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Middle Class Opportunities in American Cities During the Second Industrial Revolution

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  • 0:05 Modern America Is Born
  • 1:07 Advances in Technology…
  • 3:16 Sports and Leisure Activities
  • 4:41 Educational Opportunities
  • 6:45 Popular Art and Literature
  • 8:36 Lesson Summary
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Lesson Transcript
Instructor: Alexandra Lutz

Alexandra has taught students at every age level from pre-school through adult. She has a BSEd in English Education.

In the late 1800s, a new middle class emerged in America. In this lesson, learn about new opportunities available to these urbanites, including technology, sports and leisure, education and the arts.

Modern America is Born

At the dawning of the nation, Thomas Jefferson believed that the United States would reject industry and urbanization in favor of an agrarian paradise where independent farmers - the most valuable and honest citizens - ruled politics and the economy. It took less than a century to prove him wrong.

In the decades following the Civil War, America was transformed from a collection of regions and rural farming communities into a unified, urban, industrial power. In addition to masses of factory workers, the giant corporations of the Second Industrial Revolution also needed thousands of engineers, supervisors, clerks, accountants and other white-collar employees, resulting in a booming middle class. This literate and curious urban workforce had more money and more time to enjoy all that the cities had to offer: new technology, experiences and opportunities.

Advances in Technology and Communications

Technology changed the way urban Americans live and work, essentially creating the modern city. Lightweight steel and elevators allowed buildings to scrape the sky. Trains, trolleys and streetcars introduced what we know today as a commute between separate residential and business districts. Indoor plumbing and sewers made life more comfortable. The introduction of electricity opened the door for many new devices. And with Thomas Edison's light bulb, cities and their residents made their own hours, whether working or playing.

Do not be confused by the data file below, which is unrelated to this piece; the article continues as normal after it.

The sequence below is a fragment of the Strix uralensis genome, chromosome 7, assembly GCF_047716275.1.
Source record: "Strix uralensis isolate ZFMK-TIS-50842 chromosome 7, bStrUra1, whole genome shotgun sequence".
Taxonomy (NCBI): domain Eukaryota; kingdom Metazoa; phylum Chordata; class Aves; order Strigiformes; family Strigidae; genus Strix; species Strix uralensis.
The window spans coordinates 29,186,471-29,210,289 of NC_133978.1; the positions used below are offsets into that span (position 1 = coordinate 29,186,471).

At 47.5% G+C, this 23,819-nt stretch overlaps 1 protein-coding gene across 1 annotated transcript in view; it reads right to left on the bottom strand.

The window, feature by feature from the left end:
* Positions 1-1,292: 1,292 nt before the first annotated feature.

New communication technologies at the turn of the century also transformed society and allowed businesses to expand rapidly. Improved printing methods slashed the cost of publication, leading to record-high readership for magazines and newspapers. To increase sales, newspapers commonly embellished or even invented stories. Despite this so-called 'yellow journalism,' the result of this print revolution was a more informed public and increased literacy, and advertising would never be the same.

The introduction of the telegraph transformed communication decades earlier, and by this era, Western Union enjoyed a near monopoly on the transfer of critical information, including stock tickers and the Associated Press. So when Alexander Graham Bell introduced the telephone, he literally put control of information back into the hands of the people.

Though Bell emphasized the telephone's use in business, a quarter of American homes had phones by 1909. Housewives used the telephone to socialize and to order goods and services. But the telephone also provided a new means of employment for women, first as operators and then in offices. Middle-class Americans enjoyed many other new communication technologies at the end of the 19th century, such as the phonograph, cameras, movies and wireless.